Shropshire is a county in the West Midlands region of England. In 2009 the historic county was divided into two unitary authorities, Shropshire and Telford and Wrekin. These two unitary authorities constitute the ceremonial county of Shropshire, which forms the basis for this list. The county's economy is largely agricultural. Until the creation of the new town of Telford in the 1960s, the largest town was its county town, Shrewsbury. Shropshire is the largest entirely inland county in England. Its churches are mainly constructed from local stone. This is mainly sandstone, although there are limestone deposits in the northeast of the county. The Triassic sandstone from quarries at Grinshill is considered to be one of the finest types of stone in the county for building.
Christian churches have been present in Shropshire since the Anglo-Saxon era. Very few churches have retained Saxon features surviving from this period, the best example being St Giles, Barrow. Surviving Norman architecture is found more frequently; churches containing significant Norman features include St John the Baptist, Hope Bagot, St Edith, Eaton-under-Heywood, St Michael and All Angels, Lilleshall, and St Laurence, Church Stretton. Otherwise, most of the churches in this list are in Gothic style, dating between the 13th and the 17th centuries. There are three examples of churches from later periods, namely the Neoclassical Church of St Chad, Shrewsbury (1790–92), the idiosyncratic Church of St Michael, Llanyblodwel (1846–56), and Richard Norman Shaw's Church of All Saints, Richard's Castle (1890–92).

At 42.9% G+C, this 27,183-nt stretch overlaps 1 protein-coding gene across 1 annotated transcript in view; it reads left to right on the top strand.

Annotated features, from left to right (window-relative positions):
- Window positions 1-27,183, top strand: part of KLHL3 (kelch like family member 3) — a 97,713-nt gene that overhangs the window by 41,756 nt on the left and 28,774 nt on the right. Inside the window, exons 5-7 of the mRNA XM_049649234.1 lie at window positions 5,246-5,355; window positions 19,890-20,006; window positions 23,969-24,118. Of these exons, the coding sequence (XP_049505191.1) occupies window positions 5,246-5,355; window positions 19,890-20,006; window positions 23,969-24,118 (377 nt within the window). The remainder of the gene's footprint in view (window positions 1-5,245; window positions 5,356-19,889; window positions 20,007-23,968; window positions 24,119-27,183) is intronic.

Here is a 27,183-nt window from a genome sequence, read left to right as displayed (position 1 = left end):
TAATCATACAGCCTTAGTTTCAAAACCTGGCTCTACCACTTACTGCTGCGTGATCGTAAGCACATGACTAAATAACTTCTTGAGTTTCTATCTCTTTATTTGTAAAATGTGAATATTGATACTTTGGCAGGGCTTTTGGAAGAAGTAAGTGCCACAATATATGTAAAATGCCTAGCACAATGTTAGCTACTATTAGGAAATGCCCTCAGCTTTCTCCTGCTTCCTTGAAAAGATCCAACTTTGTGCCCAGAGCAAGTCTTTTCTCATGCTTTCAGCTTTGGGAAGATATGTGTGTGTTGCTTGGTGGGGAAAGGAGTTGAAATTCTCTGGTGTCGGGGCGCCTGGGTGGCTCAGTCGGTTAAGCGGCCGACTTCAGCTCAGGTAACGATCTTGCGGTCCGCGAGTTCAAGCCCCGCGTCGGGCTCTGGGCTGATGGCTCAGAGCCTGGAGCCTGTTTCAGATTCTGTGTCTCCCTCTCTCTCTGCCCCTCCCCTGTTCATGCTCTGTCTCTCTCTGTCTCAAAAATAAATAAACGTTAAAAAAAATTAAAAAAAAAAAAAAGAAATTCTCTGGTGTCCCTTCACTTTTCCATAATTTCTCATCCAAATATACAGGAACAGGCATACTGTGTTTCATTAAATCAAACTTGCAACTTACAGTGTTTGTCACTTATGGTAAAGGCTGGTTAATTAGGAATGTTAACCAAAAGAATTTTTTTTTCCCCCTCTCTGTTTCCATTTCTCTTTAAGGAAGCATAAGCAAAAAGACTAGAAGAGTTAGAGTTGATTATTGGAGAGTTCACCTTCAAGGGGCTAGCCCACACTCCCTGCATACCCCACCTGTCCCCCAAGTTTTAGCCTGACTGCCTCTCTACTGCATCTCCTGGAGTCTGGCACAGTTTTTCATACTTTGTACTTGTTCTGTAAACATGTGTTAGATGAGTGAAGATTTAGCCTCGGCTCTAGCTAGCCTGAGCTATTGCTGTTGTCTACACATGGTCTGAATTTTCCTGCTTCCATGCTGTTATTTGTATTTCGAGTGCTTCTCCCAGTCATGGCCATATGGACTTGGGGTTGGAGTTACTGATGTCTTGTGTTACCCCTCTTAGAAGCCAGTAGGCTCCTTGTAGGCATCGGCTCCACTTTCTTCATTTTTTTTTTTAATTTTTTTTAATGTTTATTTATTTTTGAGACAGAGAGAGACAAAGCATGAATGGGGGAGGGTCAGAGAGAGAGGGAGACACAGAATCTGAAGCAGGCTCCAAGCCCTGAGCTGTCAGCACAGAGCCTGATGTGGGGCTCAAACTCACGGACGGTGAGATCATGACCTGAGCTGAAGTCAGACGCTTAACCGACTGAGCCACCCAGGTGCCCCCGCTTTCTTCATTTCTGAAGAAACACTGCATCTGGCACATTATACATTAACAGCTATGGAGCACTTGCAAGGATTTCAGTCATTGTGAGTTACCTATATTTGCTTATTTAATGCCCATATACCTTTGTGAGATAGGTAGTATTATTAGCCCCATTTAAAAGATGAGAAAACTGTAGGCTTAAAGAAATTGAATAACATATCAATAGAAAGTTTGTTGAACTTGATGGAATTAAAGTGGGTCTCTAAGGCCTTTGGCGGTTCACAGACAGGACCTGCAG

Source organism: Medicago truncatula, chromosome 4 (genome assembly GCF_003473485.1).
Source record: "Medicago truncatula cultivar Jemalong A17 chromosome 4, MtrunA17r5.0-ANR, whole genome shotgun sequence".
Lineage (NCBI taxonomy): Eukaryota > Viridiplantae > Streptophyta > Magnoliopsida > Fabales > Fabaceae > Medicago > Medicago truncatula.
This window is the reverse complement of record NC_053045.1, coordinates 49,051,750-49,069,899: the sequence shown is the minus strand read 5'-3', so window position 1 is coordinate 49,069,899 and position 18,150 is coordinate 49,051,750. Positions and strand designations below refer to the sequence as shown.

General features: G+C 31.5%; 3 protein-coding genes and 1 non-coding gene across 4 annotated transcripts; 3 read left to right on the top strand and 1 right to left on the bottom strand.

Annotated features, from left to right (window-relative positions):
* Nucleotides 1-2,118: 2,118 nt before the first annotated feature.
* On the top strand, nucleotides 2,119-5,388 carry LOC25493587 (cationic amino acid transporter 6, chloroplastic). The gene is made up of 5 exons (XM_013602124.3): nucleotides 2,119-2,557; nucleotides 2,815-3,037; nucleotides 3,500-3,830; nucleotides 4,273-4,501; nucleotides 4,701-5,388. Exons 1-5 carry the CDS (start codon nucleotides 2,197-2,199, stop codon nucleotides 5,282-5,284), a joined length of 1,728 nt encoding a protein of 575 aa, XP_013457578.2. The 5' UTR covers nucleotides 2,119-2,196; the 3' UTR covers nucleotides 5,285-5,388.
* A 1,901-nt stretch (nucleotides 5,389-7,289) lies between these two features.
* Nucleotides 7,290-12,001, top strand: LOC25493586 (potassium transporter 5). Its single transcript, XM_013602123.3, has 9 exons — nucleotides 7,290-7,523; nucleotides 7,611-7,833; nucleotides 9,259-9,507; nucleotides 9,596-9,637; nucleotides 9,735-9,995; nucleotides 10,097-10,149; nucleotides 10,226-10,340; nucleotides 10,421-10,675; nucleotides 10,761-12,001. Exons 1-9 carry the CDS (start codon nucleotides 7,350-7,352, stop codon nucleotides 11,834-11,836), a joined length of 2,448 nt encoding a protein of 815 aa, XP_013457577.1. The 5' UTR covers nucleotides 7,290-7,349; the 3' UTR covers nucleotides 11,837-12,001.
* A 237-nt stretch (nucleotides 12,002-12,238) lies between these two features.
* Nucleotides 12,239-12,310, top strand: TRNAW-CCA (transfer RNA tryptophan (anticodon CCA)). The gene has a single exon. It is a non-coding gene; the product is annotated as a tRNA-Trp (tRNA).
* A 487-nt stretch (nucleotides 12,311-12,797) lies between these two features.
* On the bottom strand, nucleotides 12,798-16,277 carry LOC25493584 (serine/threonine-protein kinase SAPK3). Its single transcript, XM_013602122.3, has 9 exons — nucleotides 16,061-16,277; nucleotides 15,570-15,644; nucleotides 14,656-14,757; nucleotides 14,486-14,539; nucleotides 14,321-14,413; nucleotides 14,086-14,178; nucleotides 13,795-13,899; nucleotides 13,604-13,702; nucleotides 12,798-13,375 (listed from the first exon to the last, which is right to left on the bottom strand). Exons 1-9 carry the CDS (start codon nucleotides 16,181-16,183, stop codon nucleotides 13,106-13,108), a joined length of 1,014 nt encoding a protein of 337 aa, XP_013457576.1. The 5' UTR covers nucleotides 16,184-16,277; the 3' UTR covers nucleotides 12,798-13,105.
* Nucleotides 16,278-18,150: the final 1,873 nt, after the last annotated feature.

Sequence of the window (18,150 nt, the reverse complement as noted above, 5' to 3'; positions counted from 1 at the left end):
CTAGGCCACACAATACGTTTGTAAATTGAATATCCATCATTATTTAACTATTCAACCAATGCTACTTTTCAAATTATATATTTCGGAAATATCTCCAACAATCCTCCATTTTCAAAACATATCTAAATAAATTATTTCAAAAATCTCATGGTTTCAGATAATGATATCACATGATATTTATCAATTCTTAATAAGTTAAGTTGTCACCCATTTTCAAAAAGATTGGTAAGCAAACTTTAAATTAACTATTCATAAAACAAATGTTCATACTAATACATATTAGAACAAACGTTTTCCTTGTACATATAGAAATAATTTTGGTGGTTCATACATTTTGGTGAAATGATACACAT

This list contains all the Grade-I listed churches and chapels in the ceremonial county of Shropshire recorded in the National Heritage List for England. Buildings are listed on the recommendation of English Heritage to the Secretary of State for Culture, Media and Sport, who makes the decision whether or not to list the building. Grade-I listed buildings are defined as being of "exceptional interest, sometimes considered to be internationally important". Only 2.5% of listed buildings are included in this grade.